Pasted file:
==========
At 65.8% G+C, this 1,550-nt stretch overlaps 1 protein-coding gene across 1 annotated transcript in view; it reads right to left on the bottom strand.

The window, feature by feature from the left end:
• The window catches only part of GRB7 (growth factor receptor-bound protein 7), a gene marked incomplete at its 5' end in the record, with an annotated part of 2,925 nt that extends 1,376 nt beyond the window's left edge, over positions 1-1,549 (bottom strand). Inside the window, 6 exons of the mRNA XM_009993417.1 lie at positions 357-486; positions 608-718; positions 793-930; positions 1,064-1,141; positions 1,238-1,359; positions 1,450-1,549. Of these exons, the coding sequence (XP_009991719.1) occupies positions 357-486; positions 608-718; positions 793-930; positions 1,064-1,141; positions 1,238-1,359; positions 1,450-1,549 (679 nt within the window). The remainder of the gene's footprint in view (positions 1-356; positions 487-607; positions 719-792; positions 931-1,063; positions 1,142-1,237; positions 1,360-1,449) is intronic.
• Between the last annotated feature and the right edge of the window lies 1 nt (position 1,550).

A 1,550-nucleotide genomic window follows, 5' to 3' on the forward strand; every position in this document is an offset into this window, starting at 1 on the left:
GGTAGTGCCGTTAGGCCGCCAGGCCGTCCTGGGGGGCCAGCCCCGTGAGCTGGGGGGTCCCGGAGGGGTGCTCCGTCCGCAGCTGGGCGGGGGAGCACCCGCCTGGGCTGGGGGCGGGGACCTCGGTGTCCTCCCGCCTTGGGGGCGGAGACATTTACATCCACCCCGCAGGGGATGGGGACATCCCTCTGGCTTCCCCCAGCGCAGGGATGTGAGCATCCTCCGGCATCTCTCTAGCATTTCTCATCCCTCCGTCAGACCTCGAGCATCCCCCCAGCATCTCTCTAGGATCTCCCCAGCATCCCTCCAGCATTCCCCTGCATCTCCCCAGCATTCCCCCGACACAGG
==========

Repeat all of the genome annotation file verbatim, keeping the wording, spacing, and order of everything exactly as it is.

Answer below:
At 65.8% G+C, this 1,550-nt stretch overlaps 1 protein-coding gene across 1 annotated transcript in view; it reads right to left on the bottom strand.

The window, feature by feature from the left end:
• The window catches only part of GRB7 (growth factor receptor-bound protein 7), a gene marked incomplete at its 5' end in the record, with an annotated part of 2,925 nt that extends 1,376 nt beyond the window's left edge, over positions 1-1,549 (bottom strand). Inside the window, 6 exons of the mRNA XM_009993417.1 lie at positions 357-486; positions 608-718; positions 793-930; positions 1,064-1,141; positions 1,238-1,359; positions 1,450-1,549. Of these exons, the coding sequence (XP_009991719.1) occupies positions 357-486; positions 608-718; positions 793-930; positions 1,064-1,141; positions 1,238-1,359; positions 1,450-1,549 (679 nt within the window). The remainder of the gene's footprint in view (positions 1-356; positions 487-607; positions 719-792; positions 931-1,063; positions 1,142-1,237; positions 1,360-1,449) is intronic.
• Between the last annotated feature and the right edge of the window lies 1 nt (position 1,550).

A 1,550-nucleotide genomic window follows, 5' to 3' on the forward strand; every position in this document is an offset into this window, starting at 1 on the left:
GGTAGTGCCGTTAGGCCGCCAGGCCGTCCTGGGGGGCCAGCCCCGTGAGCTGGGGGGTCCCGGAGGGGTGCTCCGTCCGCAGCTGGGCGGGGGAGCACCCGCCTGGGCTGGGGGCGGGGACCTCGGTGTCCTCCCGCCTTGGGGGCGGAGACATTTACATCCACCCCGCAGGGGATGGGGACATCCCTCTGGCTTCCCCCAGCGCAGGGATGTGAGCATCCTCCGGCATCTCTCTAGCATTTCTCATCCCTCCGTCAGACCTCGAGCATCCCCCCAGCATCTCTCTAGGATCTCCCCAGCATCCCTCCAGCATTCCCCTGCATCTCCCCAGCATTCCCCCGACACAGG